Dealer of the Year Awards 2016: Honoring Excellence

Meet Your 2016 Dealers of the Year
The Glass Concepts team. (All images by Fabian Mach Photography)

Best Showroom Design

Glass Concepts


There are showrooms that do a wonderful job of drawing customers in. And then there are showrooms that provide an experience that makes it hard for customers to leave.

“What Jeff Wilcox at Glass Concepts has done with his showroom is truly remarkable,” Mark Files, Loewen architectural territory manager, tells Window & Door. “He has transformed the standard run-of-the-mill window and door showroom into the most innovative showroom concept that I have seen in over 30 years in the industry.”

What makes the showroom at Glass Concepts so unique, as Files puts it, is the fact that architects and builders can come in and leverage technology that no other showroom can offer, using an oversized glass projection screen. “Clients can literally become interactive with their project before they even break ground,” he continues. “They can address key issues and decisions such as sightlines, window and door heights, and so on. The architect and contractor can show the actual size of the client's door and window and where it fits into the space.”

Jeff Wilcox, partner of Glass Concepts, says that when the company finally got a space where they could have a showroom, all of the design considerations were about how to stay relevant in the dynamic field of architecture. “Showrooms have a tendency to get very archaic, very corporate,” he says, which is not at all what he wanted. Instead, Wilcox wanted fluidity and interactivity.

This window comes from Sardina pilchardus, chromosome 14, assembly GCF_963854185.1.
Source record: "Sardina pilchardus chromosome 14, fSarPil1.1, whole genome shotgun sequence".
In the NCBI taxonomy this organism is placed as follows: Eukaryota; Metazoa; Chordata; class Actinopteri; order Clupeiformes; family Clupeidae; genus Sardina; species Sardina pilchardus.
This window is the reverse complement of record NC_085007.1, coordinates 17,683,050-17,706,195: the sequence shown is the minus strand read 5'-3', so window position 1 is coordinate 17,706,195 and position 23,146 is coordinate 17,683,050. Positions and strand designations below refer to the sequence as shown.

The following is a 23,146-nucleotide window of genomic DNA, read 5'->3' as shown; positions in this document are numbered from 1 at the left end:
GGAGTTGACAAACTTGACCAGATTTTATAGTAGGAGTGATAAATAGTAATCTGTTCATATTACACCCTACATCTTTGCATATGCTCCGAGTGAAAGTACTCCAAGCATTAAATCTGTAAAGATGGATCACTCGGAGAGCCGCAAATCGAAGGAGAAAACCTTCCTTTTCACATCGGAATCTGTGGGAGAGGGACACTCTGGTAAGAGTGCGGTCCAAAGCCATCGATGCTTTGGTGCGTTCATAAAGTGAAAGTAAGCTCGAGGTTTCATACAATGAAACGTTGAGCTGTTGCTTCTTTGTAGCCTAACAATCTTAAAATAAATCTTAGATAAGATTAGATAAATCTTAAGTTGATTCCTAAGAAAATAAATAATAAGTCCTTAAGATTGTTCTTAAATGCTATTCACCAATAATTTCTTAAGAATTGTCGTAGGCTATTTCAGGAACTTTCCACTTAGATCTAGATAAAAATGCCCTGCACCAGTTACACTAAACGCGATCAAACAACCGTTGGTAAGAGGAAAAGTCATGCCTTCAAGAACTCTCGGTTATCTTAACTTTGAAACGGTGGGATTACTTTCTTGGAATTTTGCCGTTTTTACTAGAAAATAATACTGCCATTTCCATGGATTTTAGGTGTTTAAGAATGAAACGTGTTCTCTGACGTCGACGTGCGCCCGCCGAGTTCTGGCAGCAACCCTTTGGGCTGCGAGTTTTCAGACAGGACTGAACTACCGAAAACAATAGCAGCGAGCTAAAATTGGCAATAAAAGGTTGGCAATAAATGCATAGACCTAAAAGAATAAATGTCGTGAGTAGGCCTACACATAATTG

The focal point of the showroom is a 15 by 10 foot piece of StarGlas 60 that the company uses to render window and door options to-scale.


The first concept, Wilcox says, was to design a transformable space. He and partner JonMarie Maloney looked at their space as an opportunity to host clients and entertain on a larger scale, which is difficult to do in a crowded showroom.

“One of the things you notice is that my displays are like mannequins,” he says. “I wanted displays that you literally could just dress up differently and, as things change, I could just pop in different items, like changing clothes on a mannequin.” The “mannequins” also had to be moveable. “With a little power jack, we can move the mannequins around, wherever we wanted to push them.” This fluid nature came from the idea they could put 100 people in the showroom for the screen if necessary.

All of the displays in the showroom are easily moved with a power jack. This not only allows the space to be reconfigured, but the displays can also be transported to tradeshows.

And this brings up the second innovation—the infamous screen. The company can project customers’ plans on a “design wall,” a 15-foot by 10-foot piece of StarGlas 60—a high-tech projection system—installed with a rear HD projector. “It also allows clients to stand in front of the wall to get a feel for their design in full scale. This has given the architects and designers a tool that they have never had before," says Wilcox. "Add in the Lutron shades, climate controls and video with surround sound, and Glass Concepts becomes not just a window and door showroom, but a place where people just want to hang out… and maybe catch a Warriors game on the design/wall screen as well.”